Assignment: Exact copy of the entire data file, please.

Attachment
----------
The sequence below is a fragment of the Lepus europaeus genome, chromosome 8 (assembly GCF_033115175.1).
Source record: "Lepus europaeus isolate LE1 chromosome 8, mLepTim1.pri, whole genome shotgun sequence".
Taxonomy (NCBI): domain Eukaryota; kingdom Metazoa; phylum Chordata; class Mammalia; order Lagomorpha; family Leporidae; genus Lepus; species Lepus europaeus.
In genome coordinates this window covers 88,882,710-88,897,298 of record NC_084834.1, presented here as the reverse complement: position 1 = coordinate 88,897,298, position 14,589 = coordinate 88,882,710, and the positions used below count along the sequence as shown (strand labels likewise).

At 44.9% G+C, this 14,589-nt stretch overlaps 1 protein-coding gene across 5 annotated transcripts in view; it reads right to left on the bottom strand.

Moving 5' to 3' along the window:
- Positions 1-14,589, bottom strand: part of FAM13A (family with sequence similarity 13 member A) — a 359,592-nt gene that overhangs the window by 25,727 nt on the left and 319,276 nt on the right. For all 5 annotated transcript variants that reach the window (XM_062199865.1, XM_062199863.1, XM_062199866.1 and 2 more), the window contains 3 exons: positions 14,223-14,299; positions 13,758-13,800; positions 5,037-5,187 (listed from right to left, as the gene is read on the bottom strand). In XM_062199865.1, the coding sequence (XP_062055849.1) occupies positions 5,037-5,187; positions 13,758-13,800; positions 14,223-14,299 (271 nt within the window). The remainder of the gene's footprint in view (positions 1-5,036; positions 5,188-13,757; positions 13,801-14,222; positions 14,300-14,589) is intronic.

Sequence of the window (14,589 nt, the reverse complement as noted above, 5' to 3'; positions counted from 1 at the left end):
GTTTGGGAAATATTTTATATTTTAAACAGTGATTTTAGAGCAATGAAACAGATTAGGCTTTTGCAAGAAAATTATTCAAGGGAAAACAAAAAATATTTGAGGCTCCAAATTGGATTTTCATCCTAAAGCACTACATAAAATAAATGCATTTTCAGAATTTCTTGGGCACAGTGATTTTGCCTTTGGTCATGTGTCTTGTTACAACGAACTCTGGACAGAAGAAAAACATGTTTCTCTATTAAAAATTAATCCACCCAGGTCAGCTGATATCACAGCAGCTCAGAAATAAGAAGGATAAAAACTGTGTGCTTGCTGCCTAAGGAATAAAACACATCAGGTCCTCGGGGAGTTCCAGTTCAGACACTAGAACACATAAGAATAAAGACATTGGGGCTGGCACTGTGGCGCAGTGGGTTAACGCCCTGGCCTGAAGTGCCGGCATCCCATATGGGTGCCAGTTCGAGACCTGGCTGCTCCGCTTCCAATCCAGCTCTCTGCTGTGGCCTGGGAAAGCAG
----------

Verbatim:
The sequence below is a fragment of the Lepus europaeus genome, chromosome 8 (assembly GCF_033115175.1).
Source record: "Lepus europaeus isolate LE1 chromosome 8, mLepTim1.pri, whole genome shotgun sequence".
Taxonomy (NCBI): domain Eukaryota; kingdom Metazoa; phylum Chordata; class Mammalia; order Lagomorpha; family Leporidae; genus Lepus; species Lepus europaeus.
In genome coordinates this window covers 88,882,710-88,897,298 of record NC_084834.1, presented here as the reverse complement: position 1 = coordinate 88,897,298, position 14,589 = coordinate 88,882,710, and the positions used below count along the sequence as shown (strand labels likewise).

At 44.9% G+C, this 14,589-nt stretch overlaps 1 protein-coding gene across 5 annotated transcripts in view; it reads right to left on the bottom strand.

Moving 5' to 3' along the window:
- Positions 1-14,589, bottom strand: part of FAM13A (family with sequence similarity 13 member A) — a 359,592-nt gene that overhangs the window by 25,727 nt on the left and 319,276 nt on the right. For all 5 annotated transcript variants that reach the window (XM_062199865.1, XM_062199863.1, XM_062199866.1 and 2 more), the window contains 3 exons: positions 14,223-14,299; positions 13,758-13,800; positions 5,037-5,187 (listed from right to left, as the gene is read on the bottom strand). In XM_062199865.1, the coding sequence (XP_062055849.1) occupies positions 5,037-5,187; positions 13,758-13,800; positions 14,223-14,299 (271 nt within the window). The remainder of the gene's footprint in view (positions 1-5,036; positions 5,188-13,757; positions 13,801-14,222; positions 14,300-14,589) is intronic.

Sequence of the window (14,589 nt, the reverse complement as noted above, 5' to 3'; positions counted from 1 at the left end):
GTTTGGGAAATATTTTATATTTTAAACAGTGATTTTAGAGCAATGAAACAGATTAGGCTTTTGCAAGAAAATTATTCAAGGGAAAACAAAAAATATTTGAGGCTCCAAATTGGATTTTCATCCTAAAGCACTACATAAAATAAATGCATTTTCAGAATTTCTTGGGCACAGTGATTTTGCCTTTGGTCATGTGTCTTGTTACAACGAACTCTGGACAGAAGAAAAACATGTTTCTCTATTAAAAATTAATCCACCCAGGTCAGCTGATATCACAGCAGCTCAGAAATAAGAAGGATAAAAACTGTGTGCTTGCTGCCTAAGGAATAAAACACATCAGGTCCTCGGGGAGTTCCAGTTCAGACACTAGAACACATAAGAATAAAGACATTGGGGCTGGCACTGTGGCGCAGTGGGTTAACGCCCTGGCCTGAAGTGCCGGCATCCCATATGGGTGCCAGTTCGAGACCTGGCTGCTCCGCTTCCAATCCAGCTCTCTGCTGTGGCCTGGGAAAGCAG